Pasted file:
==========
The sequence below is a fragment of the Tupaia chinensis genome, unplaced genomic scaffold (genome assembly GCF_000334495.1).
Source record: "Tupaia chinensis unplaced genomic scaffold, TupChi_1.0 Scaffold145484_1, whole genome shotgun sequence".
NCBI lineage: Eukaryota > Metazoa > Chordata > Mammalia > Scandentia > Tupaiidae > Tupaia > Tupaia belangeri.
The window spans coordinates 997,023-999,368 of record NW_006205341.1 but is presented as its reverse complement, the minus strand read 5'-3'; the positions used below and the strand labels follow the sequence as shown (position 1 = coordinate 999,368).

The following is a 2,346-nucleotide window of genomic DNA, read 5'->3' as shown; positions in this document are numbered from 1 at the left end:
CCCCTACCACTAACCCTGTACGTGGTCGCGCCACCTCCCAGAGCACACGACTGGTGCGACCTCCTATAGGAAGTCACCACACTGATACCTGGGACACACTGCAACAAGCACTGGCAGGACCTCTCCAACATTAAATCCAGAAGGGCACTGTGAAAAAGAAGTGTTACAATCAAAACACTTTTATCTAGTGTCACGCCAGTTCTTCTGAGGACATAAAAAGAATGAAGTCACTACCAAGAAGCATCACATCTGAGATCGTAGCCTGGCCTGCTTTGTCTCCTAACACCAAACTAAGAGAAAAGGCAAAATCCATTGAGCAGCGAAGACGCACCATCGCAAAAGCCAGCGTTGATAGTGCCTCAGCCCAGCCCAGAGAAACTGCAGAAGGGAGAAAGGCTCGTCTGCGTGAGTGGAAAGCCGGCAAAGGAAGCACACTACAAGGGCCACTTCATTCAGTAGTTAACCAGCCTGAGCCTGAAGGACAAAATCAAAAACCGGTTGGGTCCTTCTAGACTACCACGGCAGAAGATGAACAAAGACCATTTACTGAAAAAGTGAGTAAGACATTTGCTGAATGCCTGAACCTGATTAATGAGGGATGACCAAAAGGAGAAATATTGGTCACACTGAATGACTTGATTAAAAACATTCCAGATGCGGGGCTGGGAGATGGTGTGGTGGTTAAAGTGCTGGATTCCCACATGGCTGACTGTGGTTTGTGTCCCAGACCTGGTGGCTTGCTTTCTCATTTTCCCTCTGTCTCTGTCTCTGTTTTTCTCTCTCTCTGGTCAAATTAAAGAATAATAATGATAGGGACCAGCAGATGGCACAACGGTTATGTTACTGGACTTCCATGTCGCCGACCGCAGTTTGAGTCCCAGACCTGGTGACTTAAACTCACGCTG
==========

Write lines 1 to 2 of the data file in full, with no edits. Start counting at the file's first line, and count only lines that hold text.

The sequence below is a fragment of the Tupaia chinensis genome, unplaced genomic scaffold (genome assembly GCF_000334495.1).
Source record: "Tupaia chinensis unplaced genomic scaffold, TupChi_1.0 Scaffold145484_1, whole genome shotgun sequence".